Chicago, IL

Rule Implementation Change Causes Chicago’s Speed Cameras to Produce Hundreds of Thousands of Tickets

Natalie Frank, Ph.D.

The change in implementing the existing law for automated ticketing for speeding in Chicago is likely to be very lucrative if motorists don't get the message.

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It's a rule of thumb many motorists have long lived by: Drive less than 10 miles per hour above the speed limit and you won't get a ticket. Well, that is not the case anymore in Chicago, especially in regards to automated tickets.

The Chicago Children’s Safety Zone Program was initiated in 2013 to protect children, pedestrians, and other vulnerable road users, by requiring motorists to slow down and obey speed limits, especially in areas near schools and parks or they’ll be issued a ticket. The Program uses automated safety cameras to monitor and ticket motorists who are breaking the law by exceeding the posted speed limits in each area. Whoever is registered as the owner of the speeding vehicle will be issued the speeding ticket by mail. The safety zones are designated as within 1/8th of a mile from Chicago parks or schools.

In the first two years after Chicago’s Children's Safety Zone Program began, more than 2.1 million tickets were issued by 146 cameras near parks and schools throughout the city. Most of these were warnings. While the cameras were evenly distributed between parks and schools, most tickets were generated by park cameras because they operate for longer hours, with there being fewer restrictions on more well-traveled streets.

The 72 cameras placed around 28 Chicago schools generated nearly 500,000 tickets and nearly $19 million in fines, records show. Drivers caught by automatic camera radar who were going 6 to 10 miles over the limit could be fined $35, although until recently the city wasn’t enforcing that law. It wasn’t until motorists hit a threshold of 10 mph over the speed limit that warning or tickets for $35 were actually issued. Drivers going 11 mph or more over the limit were fined $100.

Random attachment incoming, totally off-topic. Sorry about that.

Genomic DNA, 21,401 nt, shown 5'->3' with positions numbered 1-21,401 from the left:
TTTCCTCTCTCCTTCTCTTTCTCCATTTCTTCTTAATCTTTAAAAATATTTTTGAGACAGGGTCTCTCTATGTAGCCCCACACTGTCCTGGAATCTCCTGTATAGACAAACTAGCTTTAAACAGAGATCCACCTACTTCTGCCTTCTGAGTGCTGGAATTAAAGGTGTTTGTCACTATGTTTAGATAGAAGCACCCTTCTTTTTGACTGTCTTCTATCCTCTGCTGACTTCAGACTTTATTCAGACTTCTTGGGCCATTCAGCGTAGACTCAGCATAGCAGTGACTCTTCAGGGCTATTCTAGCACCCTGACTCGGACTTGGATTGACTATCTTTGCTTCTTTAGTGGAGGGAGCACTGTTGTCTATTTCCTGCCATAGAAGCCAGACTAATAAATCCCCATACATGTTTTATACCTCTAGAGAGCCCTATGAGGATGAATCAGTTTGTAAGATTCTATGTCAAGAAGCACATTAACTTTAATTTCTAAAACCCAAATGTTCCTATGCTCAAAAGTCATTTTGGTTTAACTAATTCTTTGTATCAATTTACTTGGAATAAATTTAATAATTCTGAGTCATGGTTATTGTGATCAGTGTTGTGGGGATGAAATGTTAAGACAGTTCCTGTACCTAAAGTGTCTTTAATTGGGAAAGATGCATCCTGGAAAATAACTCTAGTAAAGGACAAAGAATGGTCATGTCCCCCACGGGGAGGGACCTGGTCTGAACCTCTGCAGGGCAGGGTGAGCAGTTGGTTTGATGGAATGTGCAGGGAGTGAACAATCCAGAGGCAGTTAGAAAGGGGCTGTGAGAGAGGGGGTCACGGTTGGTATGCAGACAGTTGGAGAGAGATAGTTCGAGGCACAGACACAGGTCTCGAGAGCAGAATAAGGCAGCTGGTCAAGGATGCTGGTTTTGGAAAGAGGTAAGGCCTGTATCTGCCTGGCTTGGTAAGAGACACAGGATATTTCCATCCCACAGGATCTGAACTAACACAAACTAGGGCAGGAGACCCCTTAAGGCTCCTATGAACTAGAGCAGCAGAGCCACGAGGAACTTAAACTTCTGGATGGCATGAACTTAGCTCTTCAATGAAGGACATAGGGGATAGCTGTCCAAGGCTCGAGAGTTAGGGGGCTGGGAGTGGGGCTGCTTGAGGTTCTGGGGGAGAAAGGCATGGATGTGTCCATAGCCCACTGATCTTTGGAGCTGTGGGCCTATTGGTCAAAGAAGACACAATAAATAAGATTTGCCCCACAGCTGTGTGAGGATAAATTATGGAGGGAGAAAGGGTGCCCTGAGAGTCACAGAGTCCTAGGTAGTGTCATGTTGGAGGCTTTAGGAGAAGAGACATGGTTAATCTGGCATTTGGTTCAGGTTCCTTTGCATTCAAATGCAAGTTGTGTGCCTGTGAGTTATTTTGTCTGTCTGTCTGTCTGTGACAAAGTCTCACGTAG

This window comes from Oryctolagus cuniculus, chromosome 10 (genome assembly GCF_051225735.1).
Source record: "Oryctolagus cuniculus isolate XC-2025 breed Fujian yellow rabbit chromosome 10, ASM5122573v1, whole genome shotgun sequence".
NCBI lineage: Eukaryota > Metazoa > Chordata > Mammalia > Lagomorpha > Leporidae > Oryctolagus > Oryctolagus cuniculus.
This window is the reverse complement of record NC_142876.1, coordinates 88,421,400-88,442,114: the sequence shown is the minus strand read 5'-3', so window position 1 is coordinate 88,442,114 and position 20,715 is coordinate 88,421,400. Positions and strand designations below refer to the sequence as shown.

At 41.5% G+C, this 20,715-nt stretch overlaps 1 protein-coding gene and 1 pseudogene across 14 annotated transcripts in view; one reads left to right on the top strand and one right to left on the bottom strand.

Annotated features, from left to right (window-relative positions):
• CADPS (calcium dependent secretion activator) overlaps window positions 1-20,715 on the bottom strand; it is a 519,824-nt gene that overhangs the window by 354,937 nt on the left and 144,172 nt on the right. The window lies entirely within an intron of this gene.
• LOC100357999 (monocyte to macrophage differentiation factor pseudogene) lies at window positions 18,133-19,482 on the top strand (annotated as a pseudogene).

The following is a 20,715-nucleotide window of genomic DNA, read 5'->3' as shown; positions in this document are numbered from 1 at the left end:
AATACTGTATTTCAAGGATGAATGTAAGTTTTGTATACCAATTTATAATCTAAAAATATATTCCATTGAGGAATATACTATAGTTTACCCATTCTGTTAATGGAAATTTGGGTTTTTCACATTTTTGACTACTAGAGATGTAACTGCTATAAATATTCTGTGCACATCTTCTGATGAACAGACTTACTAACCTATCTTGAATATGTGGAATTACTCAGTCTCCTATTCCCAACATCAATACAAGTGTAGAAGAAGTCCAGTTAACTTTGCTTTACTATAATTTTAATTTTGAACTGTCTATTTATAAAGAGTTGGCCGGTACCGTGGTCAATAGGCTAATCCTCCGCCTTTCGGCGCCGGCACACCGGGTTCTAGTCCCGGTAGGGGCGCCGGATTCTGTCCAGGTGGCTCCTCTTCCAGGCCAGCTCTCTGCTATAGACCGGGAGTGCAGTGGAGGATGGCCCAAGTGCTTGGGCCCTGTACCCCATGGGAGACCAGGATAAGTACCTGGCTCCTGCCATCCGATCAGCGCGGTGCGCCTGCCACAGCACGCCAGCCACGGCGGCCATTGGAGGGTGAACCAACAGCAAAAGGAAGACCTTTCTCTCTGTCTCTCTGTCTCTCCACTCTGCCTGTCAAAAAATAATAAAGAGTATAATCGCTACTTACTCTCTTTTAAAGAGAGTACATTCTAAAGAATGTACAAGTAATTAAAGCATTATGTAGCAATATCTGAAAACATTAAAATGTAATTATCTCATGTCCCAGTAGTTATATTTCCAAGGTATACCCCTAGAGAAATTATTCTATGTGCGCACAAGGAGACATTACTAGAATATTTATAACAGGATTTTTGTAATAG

However, on March 1, 2021, speed cameras from all over the Chicago area began issuing either warnings for first time offenses or real tickets for repeat offenses to motorists traveling 6 to 10 mph over the speed limit in these specified “Children’s Safety Zones” near certain parks and schools.

Yesterday, the CBS 2 Investigation team issued a report that looked at publicly available data as well as information received from a freedom of information act request for the five week period before and after the change was put in place. The results showed that tickets issued in these areas citywide rose from 35,784 in the five weeks prior to March 1 to 398,233 in the five weeks after. Those 398,000 tickets equated to $871,035 in fines.

Some people who live near the cameras and have noticed the increase in them going off believe this to be a scam aimed at raising money for the city, not an effort to increase safety for children. Others claim that cameras have been installed a few blocks from a small park on a street where children almost never walk.

Chicago drivers said they're frustrated with the prospect of more speeding fines during one of the worst economic downturns in US history.

"We are struggling, and I don't feel that's fair to enforce that so soon," said driver Elsa Rivera.

Anthony Beale, 9th Ward Alderman, agrees with angered motorists. "This is the worst time on earth for us to be looking to find ways to raise revenue basically on the backs of people who can least afford it," he said.

He added that new speed camera enforcement plans near schools and parks are there just to “nickel and dime” Chicagoans to help fill the city's budget shortfall. "This is all a grab for more money more revenue, because we know the city is hurting," Beale said.

Community activist Mark Wallace, is also angry about the new policy with regard to safety cameras. “How disgusting to prey on poor people this way,” said. He’s been fighting to abolish red light cameras for years, and thought he had an ally to not impose regressive fines and fees in then candidate Lori Lightfoot.

However, Lightfoot is on the hot seat once again with regard to this new initiative. “This is something the Mayor ran on and promised that she would not do,” said Wallace.

Lightfoot made that promise during a CBS2 Mayoral Debate two years ago when she said, “I’m determined to make sure that we’re not continuing to balance the budget on the backs of people who are least able to handle it.”

The Mayor’s office responded:

“The change in the speeding threshold was implemented in response to an alarming increase in vehicle speeding and traffic fatalities . . . Forty-three more people died in traffic crashes in Chicago in 2020, a 45 percent increase over 2019. These deaths have occurred at a time when fewer cars were on the road due to the pandemic and City traffic data showed cars were driving 8-10 percent faster on average than at the same time in the previous year. The goal is not to issue tickets, but to encourage safer driving behavior and discourage speeding that is correlated with more severe injuries and deaths in traffic crashes. In order to avoid a speeding violation, drivers simply have to observe the speed limit.”

Transportation Commissioner Gia Biagi defended the position to enforce speeding laws that are already on the books. “What we know from the data is that folks who get a ticket — 80% of ‘em don’t get another ticket for another year. Meaning it’s working,” Biagi said.

Lightfoot pointed out that it’s not hard to avoid a speeding violation. All drivers have to do is observe the legal speed limit.

Read the complete reply from the Chicago Mayoral Office here.

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